Sunday, February 17, 2013

The Truth About the Invasion of Panama

Just yesterday, I became aware of a documentary on the 1989 US invasion of Panama. Although I had some familiarity with the details of the invasion, it all came from MSM. I had no idea that the invasion resulted in thousands of Panamanian civilians killed by US forces.

The documentary is strong in not only providing details of the invasion and what went down, but it is also strong in detailing how the military kept the press away and how back home, Dan Rather, Tom Brokaw and Peter Jennings erroneously reported Panamanian casualties in the 50 to 250 range.

Once you see this documentary (produced in 1992), your mind will quickly turn to more recent US military actions and you will wonder what we are not being told about them.

The documentary is a must view. It is available through Amazon and also as a download via Netflix


James Cacciatore emails:
I'm a huge fan of your work and recommend your site to everybody I meet. I also try and make your amazing work simpler to understand for my clients, 7th graders students. Anyways, just wanted to point out that "The Panama Deception" is also on youtube.


  1. search "the panama deception" on 1channel(dot)ch to watch for free...

  2. Or if you are strapped for cash, don't have a Netflix account or just really, really cheap... You can watch it on the Democracy Now! website:

    or you can download it from the Internet Archive at:

    or you can watch it on YouTube at:

  3. We have much more accurate information regarding current conflicts, more "disclosure," thanks to the Internet.

  4. 'mericuh is #1! soldiers are protectin' our freedumbs! If you don't support sending the troops overseas you hate America because the Al-Quadas are gonna take us over with their bad breath and other 3rd world technologies!

  5. I remember renting and watching this documentary in the early 1990s and then showing it and recommending it to many others because I was so impressed with the depiction of U.S. military savagery.

    Even though its been over 20 years, the things that I still remember most vividly were the digging up of graves of where the U.S. had dumped the masses that they had murdered, the testing of high tech incineration bombs on whole families that would leave the victims as a sort of crystallized char frozen in time as they attempted to flee the carnage in their cars, and the complete systematic leveling of massive sections of Panama City.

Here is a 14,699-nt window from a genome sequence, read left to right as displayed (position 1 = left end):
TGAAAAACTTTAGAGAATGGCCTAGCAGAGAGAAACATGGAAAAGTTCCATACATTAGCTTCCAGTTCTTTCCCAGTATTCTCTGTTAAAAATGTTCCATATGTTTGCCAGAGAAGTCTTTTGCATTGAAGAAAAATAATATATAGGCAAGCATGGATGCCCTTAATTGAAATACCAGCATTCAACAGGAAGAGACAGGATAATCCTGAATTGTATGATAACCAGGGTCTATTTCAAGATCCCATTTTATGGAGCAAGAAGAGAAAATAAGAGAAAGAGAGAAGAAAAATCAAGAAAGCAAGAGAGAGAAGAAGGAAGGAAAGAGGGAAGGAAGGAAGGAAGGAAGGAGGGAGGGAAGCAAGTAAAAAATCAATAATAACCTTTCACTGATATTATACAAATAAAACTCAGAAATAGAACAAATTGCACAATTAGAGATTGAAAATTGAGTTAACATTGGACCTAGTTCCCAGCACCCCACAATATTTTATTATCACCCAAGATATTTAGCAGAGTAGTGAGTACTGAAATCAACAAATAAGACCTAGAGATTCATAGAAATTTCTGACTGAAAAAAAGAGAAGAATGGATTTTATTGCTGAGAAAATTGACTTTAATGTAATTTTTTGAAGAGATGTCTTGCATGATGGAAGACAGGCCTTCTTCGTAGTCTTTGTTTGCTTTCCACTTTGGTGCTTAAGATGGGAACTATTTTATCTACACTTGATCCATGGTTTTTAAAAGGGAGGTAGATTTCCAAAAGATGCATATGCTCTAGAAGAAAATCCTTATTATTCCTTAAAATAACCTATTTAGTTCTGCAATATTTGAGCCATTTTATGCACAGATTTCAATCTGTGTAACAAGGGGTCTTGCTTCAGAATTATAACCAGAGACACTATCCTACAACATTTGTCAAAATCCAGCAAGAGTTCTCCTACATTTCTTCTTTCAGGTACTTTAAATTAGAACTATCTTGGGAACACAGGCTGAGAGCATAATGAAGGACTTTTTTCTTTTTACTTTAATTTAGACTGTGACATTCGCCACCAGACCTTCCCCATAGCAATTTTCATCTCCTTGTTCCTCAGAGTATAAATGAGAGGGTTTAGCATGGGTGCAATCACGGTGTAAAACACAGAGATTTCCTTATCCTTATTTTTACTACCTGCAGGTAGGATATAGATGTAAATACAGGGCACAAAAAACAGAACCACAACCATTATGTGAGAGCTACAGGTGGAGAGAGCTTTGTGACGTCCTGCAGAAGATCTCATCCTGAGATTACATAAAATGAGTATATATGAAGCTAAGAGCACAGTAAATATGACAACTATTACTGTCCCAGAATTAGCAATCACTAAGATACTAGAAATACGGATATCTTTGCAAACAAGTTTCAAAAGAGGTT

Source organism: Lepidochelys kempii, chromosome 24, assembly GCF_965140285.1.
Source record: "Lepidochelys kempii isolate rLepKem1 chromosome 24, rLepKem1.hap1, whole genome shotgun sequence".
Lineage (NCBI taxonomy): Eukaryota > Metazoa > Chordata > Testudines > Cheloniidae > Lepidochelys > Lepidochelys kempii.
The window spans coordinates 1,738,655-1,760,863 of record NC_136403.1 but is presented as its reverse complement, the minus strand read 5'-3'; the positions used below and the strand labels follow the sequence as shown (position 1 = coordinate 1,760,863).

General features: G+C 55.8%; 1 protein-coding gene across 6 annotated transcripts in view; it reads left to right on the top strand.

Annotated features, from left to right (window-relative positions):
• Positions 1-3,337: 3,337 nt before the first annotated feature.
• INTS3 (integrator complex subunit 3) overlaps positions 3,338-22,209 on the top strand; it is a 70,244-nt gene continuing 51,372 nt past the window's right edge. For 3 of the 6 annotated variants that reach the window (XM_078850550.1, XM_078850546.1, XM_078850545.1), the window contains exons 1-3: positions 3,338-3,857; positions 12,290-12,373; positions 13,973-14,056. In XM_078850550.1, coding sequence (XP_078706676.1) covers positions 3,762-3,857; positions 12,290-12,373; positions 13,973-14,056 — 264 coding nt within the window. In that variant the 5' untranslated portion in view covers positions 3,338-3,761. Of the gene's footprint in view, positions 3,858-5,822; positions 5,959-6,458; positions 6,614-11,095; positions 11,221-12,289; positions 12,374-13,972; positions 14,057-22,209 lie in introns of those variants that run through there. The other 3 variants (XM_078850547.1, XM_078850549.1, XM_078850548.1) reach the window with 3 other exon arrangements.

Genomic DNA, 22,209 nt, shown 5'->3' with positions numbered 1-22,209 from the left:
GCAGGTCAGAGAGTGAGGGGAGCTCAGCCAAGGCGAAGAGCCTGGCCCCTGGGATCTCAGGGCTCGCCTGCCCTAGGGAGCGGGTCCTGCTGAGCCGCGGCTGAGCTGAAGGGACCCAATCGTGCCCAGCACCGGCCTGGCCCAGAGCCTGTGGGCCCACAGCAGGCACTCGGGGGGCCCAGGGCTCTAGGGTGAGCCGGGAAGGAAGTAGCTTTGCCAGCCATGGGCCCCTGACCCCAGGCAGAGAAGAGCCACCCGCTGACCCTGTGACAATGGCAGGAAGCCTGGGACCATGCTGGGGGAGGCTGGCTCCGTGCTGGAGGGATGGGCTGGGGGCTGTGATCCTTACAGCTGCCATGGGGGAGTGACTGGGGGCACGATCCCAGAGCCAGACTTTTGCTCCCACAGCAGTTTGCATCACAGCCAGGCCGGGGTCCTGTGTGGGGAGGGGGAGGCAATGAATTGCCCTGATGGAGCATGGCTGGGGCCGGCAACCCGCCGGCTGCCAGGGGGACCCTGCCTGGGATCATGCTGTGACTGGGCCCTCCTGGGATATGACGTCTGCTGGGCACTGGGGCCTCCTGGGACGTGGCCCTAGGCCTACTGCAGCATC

6. NPR radio coverage reported Noriega forces being chased around residential neighborhoods. The important event the media chose to hone in on was finding red underpants in Noriega's bedroom. Turns out, many a "strongman" has red underpants, and this is worth reporting... Daniel Ortega, Manuel Noriega, and Idi Amin among them. Coincidence, or do all "strongmen" simply have tacky taste in underpants? And is that what flips them from the "useful" to the "getting too big for his britches" category?

  7. I agree wholeheartedly. Stumbling upon this documentary 6 or 7 years ago is one of the things (along with reading Ron Paul's weekly column) that got me seriously questioning anything and everything the government does, particularly when it comes to "foreign policy" , which is just a lovely euphemism for "when, where and how many people we gonna kill"

  8. Ah, now we know where all those nasty "naked shorts" come from.

    1. Oops, this was supposed to be a (flippant) reply to Anon 4:08. Out of that context, it seems both nonsensical and insensitive. My apologies.

  9. Brad Smith

    I was part of the invasion force and stayed there until June 6th. Overwhelming firepower was used all over the country. I don't even remember all of the different barracks that I saw demolished. The poor part of Panama City was also destroyed. The film really doesn't even do it justice. It doesn't really get into the thousands of doors we kicked in over the next 6 months as we disarmed the people. It doesn't talk about the random roadblocks we would set up to enforce the curfew that was part of Martial law. Those checkpoints also got many people killed.

    This invasion convinced me that government is evil. All governments all the time. Noriega's government and the US government were both responsible for these deaths. Not that I wasn't also responsible. I was and I shoulder the blame and always will. However, unlike governments I have to live with my guilt. Our government didn't admit their guilt let alone feel bad or learn any lessons from their actions.

  10. I checked the DVD out of my local public library. For free!